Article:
The Montney is fast shaping up as Canada’s hottest unconventional oil and gas play. The massive boom in oil and gas production has been a boon for Canada’s oil sands. The large amounts of condensate produced by the formation are a crucial diluent used to make the bitumen produced by the oil sands viscous so it flows and can be transported by pipeline to key U.S. refining markets. Production in the Montney is expanding The Montney has also become one of the largest producers of natural gas in Canada. According to data from the National Energy Board, by the…
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The Montney is fast shaping up as Canada’s hottest unconventional oil and gas play. The massive boom in oil and gas production has been a boon for Canada’s oil sands. The large amounts of condensate produced by the formation are a crucial diluent used to make the bitumen produced by the oil sands viscous so it flows and can be transported by pipeline to key U.S. refining markets.
Production in the Montney is expanding
The Montney has also become one of the largest producers of natural gas in Canada. According to data from the National Energy Board, by the end of 2017 the Montney was responsible for just over 30% of Canada’s total natural gas production, and it is anticipated that share will grow. The Energy Board expects that share to be over 44% by 2030.
The productivity of the formation is growing at a solid clip, making it one of the most cost-effective and hence profitable natural gas plays in Canada. One attractive way to gaining exposure to the massive boom underway in the Montney is by investing in the sixth-largest producer in the formation: Birchcliff Energy (TSX:BIR).
Solid operational results
The driller reported some notable third-quarter 2018 operational results, which were a significant improvement over the same quarter a year earlier. Total production for the quarter shot up by 22% year over year to 79,331 barrels daily. Most of that growth came from a solid lift in natural gas and natural gas liquids output, which rose by 24% and 40%, respectively.
The profitability of Birchcliff’s operations also grew significantly during the quarter. It reported that its operating netback expanded by 11% compared to a year earlier to $13.03 per barrel of oil equivalent produced. There was also a healthy reduction in general and administrative costs as well as interest expenses, which were down by 18% and 14% year over year, respectively, and further helped to boost profitability.
The only negative outcome for the third quarter was the $1.01 loss per barrel caused by the commodity hedges that Birchcliff had established to protect against the downside caused by lower oil and natural gas prices.
You see, like many of its peers and industry insiders, the sharp rebound of oil and natural gas prices that occurred this year was not anticipated. As a result, many upstream oil and gas producers purchased hedging contracts to mitigate the financial impact of weaker prices. The existing commodity risk-management contracts account for around 30% of Birchcliff’s forecast average daily 2018 production and hence impact its fourth-quarter and full-year results.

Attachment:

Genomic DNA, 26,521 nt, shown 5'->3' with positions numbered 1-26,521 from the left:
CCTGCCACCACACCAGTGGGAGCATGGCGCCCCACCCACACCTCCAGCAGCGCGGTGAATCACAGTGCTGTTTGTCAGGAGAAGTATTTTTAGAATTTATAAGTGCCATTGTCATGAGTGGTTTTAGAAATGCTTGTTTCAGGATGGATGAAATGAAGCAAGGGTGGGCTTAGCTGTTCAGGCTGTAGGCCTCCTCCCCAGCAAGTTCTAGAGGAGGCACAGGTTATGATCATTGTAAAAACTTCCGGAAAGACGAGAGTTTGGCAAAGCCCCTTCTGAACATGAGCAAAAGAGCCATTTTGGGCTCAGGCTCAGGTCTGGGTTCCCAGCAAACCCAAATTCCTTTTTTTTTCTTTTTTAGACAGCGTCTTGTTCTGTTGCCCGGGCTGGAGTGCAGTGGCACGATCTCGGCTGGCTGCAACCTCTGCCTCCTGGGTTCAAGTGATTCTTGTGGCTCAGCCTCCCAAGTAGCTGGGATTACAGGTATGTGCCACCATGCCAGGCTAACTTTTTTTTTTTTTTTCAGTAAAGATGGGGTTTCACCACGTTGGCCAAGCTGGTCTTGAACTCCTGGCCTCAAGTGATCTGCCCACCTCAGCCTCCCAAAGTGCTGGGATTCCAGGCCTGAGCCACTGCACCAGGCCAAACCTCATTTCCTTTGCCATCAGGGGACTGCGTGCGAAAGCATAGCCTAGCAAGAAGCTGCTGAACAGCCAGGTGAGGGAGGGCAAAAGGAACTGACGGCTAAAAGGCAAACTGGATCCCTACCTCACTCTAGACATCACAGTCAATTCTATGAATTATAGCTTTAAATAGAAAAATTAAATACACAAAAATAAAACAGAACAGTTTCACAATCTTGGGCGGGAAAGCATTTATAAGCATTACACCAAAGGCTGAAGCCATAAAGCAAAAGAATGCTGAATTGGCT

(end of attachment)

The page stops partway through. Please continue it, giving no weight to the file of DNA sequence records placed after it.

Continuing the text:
Nonetheless, those hedges will expire at the end of 2018, leaving Birchcliff positioned to fully benefit from higher oil and gas prices during 2019.
There are fears, however, that oil has entered a new bear market and that natural gas will soften once high seasonal demand wanes in early 2019.
Another risk is that the discount applied to Canadian light crude will deepen further because of infrastructure bottlenecks, notably pipeline capacity constraints. That discount, after hitting a record high of over US$37 a barrel, has eased in recent weeks, but could increase yet again as transportation constraints and a growing oil glut in Western Canada weigh on prices.
Birchcliff’s oil and gas output will expand because of its purchase of 18 gross contiguous sections of Montney land located near its existing operations for $39 million. The deal is expected to be completed in January 2019. This will bolster the driller’s reserves as well as production, adding 700 barrels of oil equivalent daily, which is 14% weighted to oil and natural gas liquids. Because it is located near Birchcliff’s existing operations, it can leverage existing infrastructure as it develops the acreage.
Firmer commodity prices saw Birchcliff accelerate its investment in exploration and development activities, boosting 2018 spending by $33 million compared to its earlier budget to $288 million. This, along with the commodity hedges rolling off at the end of 2018 and the latest land acquisition, will give earnings a solid lift in 2019.
Why invest in Birchcliff?
While the long-term outlook for natural gas is muted and oil continues to whipsaw wildly, Birchcliff is an attractively valued means of playing the rising demand for natural gas as well as condensate. It isn’t difficult to see its earnings rise, even if oil and gas prices remain flat because of growing production, the expiration of its risk-management contracts, and management’s focus on controlling costs. That should give its stock a healthy lift in coming months.
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Fool contributor Matt Smith has no position in any stocks mentioned.